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There were recents very promising trials made with the use of specific bacterial strains of phages for IBD, and crohn's disease in particular.
 

Wagner83

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I've seen a few people report they've been doing great for years on a ketogenic diet, many don't and crash, not sure what the differences between those are.
 

haidut

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Thanks haidut. What would you consider a safe anti-fungal? MB? thx

MB, niacinamide, aspirin, emodin, MCT, etc. But MB, emodin and MCT are probably the ones that would be most effective in doses people commonly use.
 

haidut

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So I am really lost because Its 2 months that I found higher fat intake helped my with steady blood sugar and bowel movements. Will idealabs make antibiotics like minocycline? I know that K2 mk4 should work too but I find that its not working atleast for me.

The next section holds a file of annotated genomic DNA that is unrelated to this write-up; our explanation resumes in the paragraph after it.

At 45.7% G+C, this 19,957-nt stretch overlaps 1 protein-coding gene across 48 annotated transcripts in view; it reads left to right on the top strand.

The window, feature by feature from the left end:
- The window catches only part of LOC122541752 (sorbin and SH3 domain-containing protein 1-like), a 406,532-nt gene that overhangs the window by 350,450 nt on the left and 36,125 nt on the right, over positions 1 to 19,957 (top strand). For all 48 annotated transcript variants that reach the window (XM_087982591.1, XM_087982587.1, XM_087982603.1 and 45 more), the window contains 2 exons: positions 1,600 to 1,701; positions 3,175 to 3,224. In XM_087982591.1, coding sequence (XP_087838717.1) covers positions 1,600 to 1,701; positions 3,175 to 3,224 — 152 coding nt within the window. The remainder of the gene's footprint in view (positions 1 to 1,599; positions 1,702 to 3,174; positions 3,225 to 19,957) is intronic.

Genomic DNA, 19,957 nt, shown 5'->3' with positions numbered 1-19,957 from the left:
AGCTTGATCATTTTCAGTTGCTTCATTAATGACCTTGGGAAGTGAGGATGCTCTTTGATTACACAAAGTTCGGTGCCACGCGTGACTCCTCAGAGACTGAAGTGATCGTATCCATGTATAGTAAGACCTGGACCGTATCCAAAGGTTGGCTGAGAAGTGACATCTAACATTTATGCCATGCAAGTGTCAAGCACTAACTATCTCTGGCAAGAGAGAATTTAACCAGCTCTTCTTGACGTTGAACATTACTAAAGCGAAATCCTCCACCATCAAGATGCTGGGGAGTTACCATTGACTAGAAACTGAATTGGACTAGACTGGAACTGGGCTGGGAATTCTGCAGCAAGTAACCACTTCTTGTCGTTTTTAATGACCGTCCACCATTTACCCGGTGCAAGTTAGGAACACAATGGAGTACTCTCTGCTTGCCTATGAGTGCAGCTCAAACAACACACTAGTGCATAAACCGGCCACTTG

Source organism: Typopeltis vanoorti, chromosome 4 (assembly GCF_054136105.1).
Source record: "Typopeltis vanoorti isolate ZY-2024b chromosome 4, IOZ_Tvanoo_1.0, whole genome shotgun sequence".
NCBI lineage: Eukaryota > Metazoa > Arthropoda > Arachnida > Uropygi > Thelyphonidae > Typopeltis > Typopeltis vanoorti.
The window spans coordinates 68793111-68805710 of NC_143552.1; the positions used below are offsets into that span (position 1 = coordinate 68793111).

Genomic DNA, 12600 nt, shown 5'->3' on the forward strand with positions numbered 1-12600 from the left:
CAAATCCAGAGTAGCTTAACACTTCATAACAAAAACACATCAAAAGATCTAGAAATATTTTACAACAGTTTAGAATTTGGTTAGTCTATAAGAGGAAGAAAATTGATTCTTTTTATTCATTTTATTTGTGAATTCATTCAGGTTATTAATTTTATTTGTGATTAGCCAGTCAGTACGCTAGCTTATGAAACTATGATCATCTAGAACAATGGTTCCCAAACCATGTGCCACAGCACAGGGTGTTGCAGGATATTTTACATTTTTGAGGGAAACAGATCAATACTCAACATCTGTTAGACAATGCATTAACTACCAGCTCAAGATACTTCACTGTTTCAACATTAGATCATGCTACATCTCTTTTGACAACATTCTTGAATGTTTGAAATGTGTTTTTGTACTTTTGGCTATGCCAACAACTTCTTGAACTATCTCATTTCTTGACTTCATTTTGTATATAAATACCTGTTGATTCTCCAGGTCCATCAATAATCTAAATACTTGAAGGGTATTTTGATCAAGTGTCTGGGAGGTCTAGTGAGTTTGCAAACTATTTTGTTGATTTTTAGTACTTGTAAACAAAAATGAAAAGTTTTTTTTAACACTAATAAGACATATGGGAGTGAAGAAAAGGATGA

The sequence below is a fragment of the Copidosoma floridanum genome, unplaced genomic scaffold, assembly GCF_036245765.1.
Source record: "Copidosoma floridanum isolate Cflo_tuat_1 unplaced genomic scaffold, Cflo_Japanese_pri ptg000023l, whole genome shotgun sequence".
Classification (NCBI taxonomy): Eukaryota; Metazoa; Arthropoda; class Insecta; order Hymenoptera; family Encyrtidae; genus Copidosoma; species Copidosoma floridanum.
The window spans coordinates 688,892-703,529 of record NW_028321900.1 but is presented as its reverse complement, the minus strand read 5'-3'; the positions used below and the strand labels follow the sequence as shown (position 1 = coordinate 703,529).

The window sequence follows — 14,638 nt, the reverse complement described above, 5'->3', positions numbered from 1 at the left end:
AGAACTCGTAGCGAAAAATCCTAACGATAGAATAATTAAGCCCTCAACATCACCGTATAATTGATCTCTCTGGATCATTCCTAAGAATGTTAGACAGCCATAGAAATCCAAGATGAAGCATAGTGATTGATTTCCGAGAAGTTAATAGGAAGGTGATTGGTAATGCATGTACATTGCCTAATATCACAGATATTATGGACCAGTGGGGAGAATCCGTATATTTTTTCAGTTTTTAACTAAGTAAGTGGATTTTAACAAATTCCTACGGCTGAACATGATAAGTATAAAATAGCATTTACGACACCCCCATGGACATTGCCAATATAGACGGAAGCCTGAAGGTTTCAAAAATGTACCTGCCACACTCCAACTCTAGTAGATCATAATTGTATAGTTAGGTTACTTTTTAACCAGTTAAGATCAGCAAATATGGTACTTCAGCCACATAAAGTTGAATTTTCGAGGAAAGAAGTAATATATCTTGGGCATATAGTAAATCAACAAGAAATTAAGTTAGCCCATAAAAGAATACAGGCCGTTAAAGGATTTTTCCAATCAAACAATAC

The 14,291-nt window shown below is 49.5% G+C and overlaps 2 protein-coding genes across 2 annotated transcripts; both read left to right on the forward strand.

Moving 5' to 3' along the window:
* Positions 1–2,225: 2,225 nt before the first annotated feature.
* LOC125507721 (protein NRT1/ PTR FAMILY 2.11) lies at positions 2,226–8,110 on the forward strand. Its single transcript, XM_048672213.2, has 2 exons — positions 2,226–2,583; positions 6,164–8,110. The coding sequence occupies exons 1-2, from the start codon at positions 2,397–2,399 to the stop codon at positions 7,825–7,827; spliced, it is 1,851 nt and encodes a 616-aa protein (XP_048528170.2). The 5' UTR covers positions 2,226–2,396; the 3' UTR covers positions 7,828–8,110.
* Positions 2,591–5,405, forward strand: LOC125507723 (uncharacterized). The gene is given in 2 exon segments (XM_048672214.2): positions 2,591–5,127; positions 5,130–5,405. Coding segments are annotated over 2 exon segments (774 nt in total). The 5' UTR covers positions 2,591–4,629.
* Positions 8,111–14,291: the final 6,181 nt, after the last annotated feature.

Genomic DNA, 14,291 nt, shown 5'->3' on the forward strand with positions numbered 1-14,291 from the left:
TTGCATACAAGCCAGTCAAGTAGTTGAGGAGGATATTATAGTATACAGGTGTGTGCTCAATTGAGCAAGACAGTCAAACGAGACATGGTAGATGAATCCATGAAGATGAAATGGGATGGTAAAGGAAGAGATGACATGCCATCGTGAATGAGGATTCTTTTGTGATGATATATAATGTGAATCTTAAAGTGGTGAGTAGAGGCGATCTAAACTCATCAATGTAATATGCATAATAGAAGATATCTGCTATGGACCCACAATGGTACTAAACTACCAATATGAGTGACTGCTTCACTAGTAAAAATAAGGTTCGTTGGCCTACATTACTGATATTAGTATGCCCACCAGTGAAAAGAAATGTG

The minocycline will not help with the fungal infections. So, a combination of minocycline and MB (or another antifungal) would be needed.
 

raypeatclips

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I am not sure if I am missing something here. But in the mouse obesity study, are the two mices diets equal calorie wise? When I ctrl + F "calorie" it just says about 60% of the diet was fat and 18%. I assume the two diets would have to be equal calories to be taken seriously, but I can't actually find it saying that anywhere?



Medium chain triglycerides ( especially C:8 ), vinegar, garlic, raw carrots and flowers of sulfur are all pretty good.

Eating a carrot salad with mct oil, vinegar, salt, and garlic can be helpful in my experience.

Do you eat the garlic raw, or cooked?
 

tca300

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I am not sure if I am missing something here. But in the mouse obesity study, are the two mices diets equal calorie wise? When I ctrl + F "calorie" it just says about 60% of the diet was fat and 18%. I assume the two diets would have to be equal calories to be taken seriously, but I can't actually find it saying that anywhere?





Do you eat the garlic raw, or cooked?
I dont currently eat garlic, but when I did it was raw.
 

mipp